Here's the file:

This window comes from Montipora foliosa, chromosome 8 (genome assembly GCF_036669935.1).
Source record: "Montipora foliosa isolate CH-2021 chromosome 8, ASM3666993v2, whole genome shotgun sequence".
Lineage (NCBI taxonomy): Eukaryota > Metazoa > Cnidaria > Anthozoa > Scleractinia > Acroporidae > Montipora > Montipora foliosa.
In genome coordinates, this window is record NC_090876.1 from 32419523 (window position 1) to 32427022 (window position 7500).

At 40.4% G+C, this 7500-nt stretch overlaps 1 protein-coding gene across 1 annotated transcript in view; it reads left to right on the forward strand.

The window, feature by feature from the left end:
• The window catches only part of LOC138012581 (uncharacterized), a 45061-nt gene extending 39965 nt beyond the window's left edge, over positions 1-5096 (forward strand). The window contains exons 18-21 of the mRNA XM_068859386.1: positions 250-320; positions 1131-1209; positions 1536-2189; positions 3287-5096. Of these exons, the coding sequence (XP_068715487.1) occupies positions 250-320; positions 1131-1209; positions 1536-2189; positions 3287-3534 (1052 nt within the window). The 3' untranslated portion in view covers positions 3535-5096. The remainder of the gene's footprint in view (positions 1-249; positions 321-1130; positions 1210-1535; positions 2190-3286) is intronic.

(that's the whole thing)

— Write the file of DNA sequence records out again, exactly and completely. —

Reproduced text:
This window comes from Montipora foliosa, chromosome 8 (genome assembly GCF_036669935.1).
Source record: "Montipora foliosa isolate CH-2021 chromosome 8, ASM3666993v2, whole genome shotgun sequence".
Lineage (NCBI taxonomy): Eukaryota > Metazoa > Cnidaria > Anthozoa > Scleractinia > Acroporidae > Montipora > Montipora foliosa.
In genome coordinates, this window is record NC_090876.1 from 32419523 (window position 1) to 32427022 (window position 7500).

At 40.4% G+C, this 7500-nt stretch overlaps 1 protein-coding gene across 1 annotated transcript in view; it reads left to right on the forward strand.

The window, feature by feature from the left end:
• The window catches only part of LOC138012581 (uncharacterized), a 45061-nt gene extending 39965 nt beyond the window's left edge, over positions 1-5096 (forward strand). The window contains exons 18-21 of the mRNA XM_068859386.1: positions 250-320; positions 1131-1209; positions 1536-2189; positions 3287-5096. Of these exons, the coding sequence (XP_068715487.1) occupies positions 250-320; positions 1131-1209; positions 1536-2189; positions 3287-3534 (1052 nt within the window). The 3' untranslated portion in view covers positions 3535-5096. The remainder of the gene's footprint in view (positions 1-249; positions 321-1130; positions 1210-1535; positions 2190-3286) is intronic.